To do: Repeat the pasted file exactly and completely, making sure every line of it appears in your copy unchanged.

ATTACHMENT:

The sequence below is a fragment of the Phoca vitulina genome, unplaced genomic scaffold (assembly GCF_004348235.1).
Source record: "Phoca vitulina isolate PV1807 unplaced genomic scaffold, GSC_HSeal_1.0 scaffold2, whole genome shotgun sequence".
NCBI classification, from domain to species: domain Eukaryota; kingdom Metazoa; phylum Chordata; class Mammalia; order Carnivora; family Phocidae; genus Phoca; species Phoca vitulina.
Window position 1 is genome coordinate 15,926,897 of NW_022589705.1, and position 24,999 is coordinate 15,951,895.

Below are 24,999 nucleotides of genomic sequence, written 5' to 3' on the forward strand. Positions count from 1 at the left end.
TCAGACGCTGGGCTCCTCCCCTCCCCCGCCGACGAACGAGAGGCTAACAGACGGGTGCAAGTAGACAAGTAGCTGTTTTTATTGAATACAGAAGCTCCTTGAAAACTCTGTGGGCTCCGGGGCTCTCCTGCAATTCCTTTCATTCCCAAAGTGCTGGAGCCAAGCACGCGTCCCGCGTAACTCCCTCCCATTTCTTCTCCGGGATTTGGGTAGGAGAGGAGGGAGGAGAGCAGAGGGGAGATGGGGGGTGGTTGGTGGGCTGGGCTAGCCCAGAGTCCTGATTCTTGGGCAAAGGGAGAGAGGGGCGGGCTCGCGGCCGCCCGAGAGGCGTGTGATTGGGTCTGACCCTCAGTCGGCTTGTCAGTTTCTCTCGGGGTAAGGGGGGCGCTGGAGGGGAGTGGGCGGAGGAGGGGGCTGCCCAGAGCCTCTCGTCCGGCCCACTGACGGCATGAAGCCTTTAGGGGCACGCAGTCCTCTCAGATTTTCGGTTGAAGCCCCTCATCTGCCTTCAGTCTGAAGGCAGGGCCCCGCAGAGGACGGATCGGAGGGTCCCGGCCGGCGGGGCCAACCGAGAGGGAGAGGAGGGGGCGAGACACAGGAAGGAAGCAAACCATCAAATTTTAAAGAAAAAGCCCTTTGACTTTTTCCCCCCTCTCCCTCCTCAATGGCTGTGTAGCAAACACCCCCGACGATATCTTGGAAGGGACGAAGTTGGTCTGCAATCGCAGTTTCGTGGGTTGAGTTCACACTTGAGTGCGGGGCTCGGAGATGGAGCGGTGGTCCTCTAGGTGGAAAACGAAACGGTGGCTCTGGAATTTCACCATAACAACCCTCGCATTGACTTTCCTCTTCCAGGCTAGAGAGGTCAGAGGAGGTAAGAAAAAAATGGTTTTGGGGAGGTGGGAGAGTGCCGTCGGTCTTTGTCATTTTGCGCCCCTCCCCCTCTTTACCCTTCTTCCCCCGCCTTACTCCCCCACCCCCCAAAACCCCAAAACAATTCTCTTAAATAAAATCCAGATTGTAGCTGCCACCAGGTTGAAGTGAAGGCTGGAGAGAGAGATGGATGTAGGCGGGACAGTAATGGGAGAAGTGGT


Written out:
The sequence below is a fragment of the Phoca vitulina genome, unplaced genomic scaffold (assembly GCF_004348235.1).
Source record: "Phoca vitulina isolate PV1807 unplaced genomic scaffold, GSC_HSeal_1.0 scaffold2, whole genome shotgun sequence".
NCBI classification, from domain to species: domain Eukaryota; kingdom Metazoa; phylum Chordata; class Mammalia; order Carnivora; family Phocidae; genus Phoca; species Phoca vitulina.
Window position 1 is genome coordinate 15,926,897 of NW_022589705.1, and position 24,999 is coordinate 15,951,895.

Below are 24,999 nucleotides of genomic sequence, written 5' to 3' on the forward strand. Positions count from 1 at the left end.
TCAGACGCTGGGCTCCTCCCCTCCCCCGCCGACGAACGAGAGGCTAACAGACGGGTGCAAGTAGACAAGTAGCTGTTTTTATTGAATACAGAAGCTCCTTGAAAACTCTGTGGGCTCCGGGGCTCTCCTGCAATTCCTTTCATTCCCAAAGTGCTGGAGCCAAGCACGCGTCCCGCGTAACTCCCTCCCATTTCTTCTCCGGGATTTGGGTAGGAGAGGAGGGAGGAGAGCAGAGGGGAGATGGGGGGTGGTTGGTGGGCTGGGCTAGCCCAGAGTCCTGATTCTTGGGCAAAGGGAGAGAGGGGCGGGCTCGCGGCCGCCCGAGAGGCGTGTGATTGGGTCTGACCCTCAGTCGGCTTGTCAGTTTCTCTCGGGGTAAGGGGGGCGCTGGAGGGGAGTGGGCGGAGGAGGGGGCTGCCCAGAGCCTCTCGTCCGGCCCACTGACGGCATGAAGCCTTTAGGGGCACGCAGTCCTCTCAGATTTTCGGTTGAAGCCCCTCATCTGCCTTCAGTCTGAAGGCAGGGCCCCGCAGAGGACGGATCGGAGGGTCCCGGCCGGCGGGGCCAACCGAGAGGGAGAGGAGGGGGCGAGACACAGGAAGGAAGCAAACCATCAAATTTTAAAGAAAAAGCCCTTTGACTTTTTCCCCCCTCTCCCTCCTCAATGGCTGTGTAGCAAACACCCCCGACGATATCTTGGAAGGGACGAAGTTGGTCTGCAATCGCAGTTTCGTGGGTTGAGTTCACACTTGAGTGCGGGGCTCGGAGATGGAGCGGTGGTCCTCTAGGTGGAAAACGAAACGGTGGCTCTGGAATTTCACCATAACAACCCTCGCATTGACTTTCCTCTTCCAGGCTAGAGAGGTCAGAGGAGGTAAGAAAAAAATGGTTTTGGGGAGGTGGGAGAGTGCCGTCGGTCTTTGTCATTTTGCGCCCCTCCCCCTCTTTACCCTTCTTCCCCCGCCTTACTCCCCCACCCCCCAAAACCCCAAAACAATTCTCTTAAATAAAATCCAGATTGTAGCTGCCACCAGGTTGAAGTGAAGGCTGGAGAGAGAGATGGATGTAGGCGGGACAGTAATGGGAGAAGTGGT